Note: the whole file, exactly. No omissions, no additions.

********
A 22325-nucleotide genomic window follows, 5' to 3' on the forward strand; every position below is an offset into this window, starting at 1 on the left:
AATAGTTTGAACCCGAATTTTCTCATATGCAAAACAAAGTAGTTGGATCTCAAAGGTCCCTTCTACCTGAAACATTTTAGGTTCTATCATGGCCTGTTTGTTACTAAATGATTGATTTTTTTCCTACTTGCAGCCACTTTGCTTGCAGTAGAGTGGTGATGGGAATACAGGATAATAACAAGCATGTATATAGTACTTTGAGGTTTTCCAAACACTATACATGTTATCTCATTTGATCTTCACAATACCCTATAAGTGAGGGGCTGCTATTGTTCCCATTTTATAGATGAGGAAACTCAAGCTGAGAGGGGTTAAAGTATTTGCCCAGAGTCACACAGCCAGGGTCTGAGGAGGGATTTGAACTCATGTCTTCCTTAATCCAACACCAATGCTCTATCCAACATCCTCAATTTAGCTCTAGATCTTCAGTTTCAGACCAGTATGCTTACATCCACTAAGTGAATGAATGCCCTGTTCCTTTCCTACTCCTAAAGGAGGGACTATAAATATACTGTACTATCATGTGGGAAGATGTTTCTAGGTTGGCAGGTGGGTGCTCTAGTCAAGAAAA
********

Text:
A 22325-nucleotide genomic window follows, 5' to 3' on the forward strand; every position below is an offset into this window, starting at 1 on the left:
AATAGTTTGAACCCGAATTTTCTCATATGCAAAACAAAGTAGTTGGATCTCAAAGGTCCCTTCTACCTGAAACATTTTAGGTTCTATCATGGCCTGTTTGTTACTAAATGATTGATTTTTTTCCTACTTGCAGCCACTTTGCTTGCAGTAGAGTGGTGATGGGAATACAGGATAATAACAAGCATGTATATAGTACTTTGAGGTTTTCCAAACACTATACATGTTATCTCATTTGATCTTCACAATACCCTATAAGTGAGGGGCTGCTATTGTTCCCATTTTATAGATGAGGAAACTCAAGCTGAGAGGGGTTAAAGTATTTGCCCAGAGTCACACAGCCAGGGTCTGAGGAGGGATTTGAACTCATGTCTTCCTTAATCCAACACCAATGCTCTATCCAACATCCTCAATTTAGCTCTAGATCTTCAGTTTCAGACCAGTATGCTTACATCCACTAAGTGAATGAATGCCCTGTTCCTTTCCTACTCCTAAAGGAGGGACTATAAATATACTGTACTATCATGTGGGAAGATGTTTCTAGGTTGGCAGGTGGGTGCTCTAGTCAAGAAAA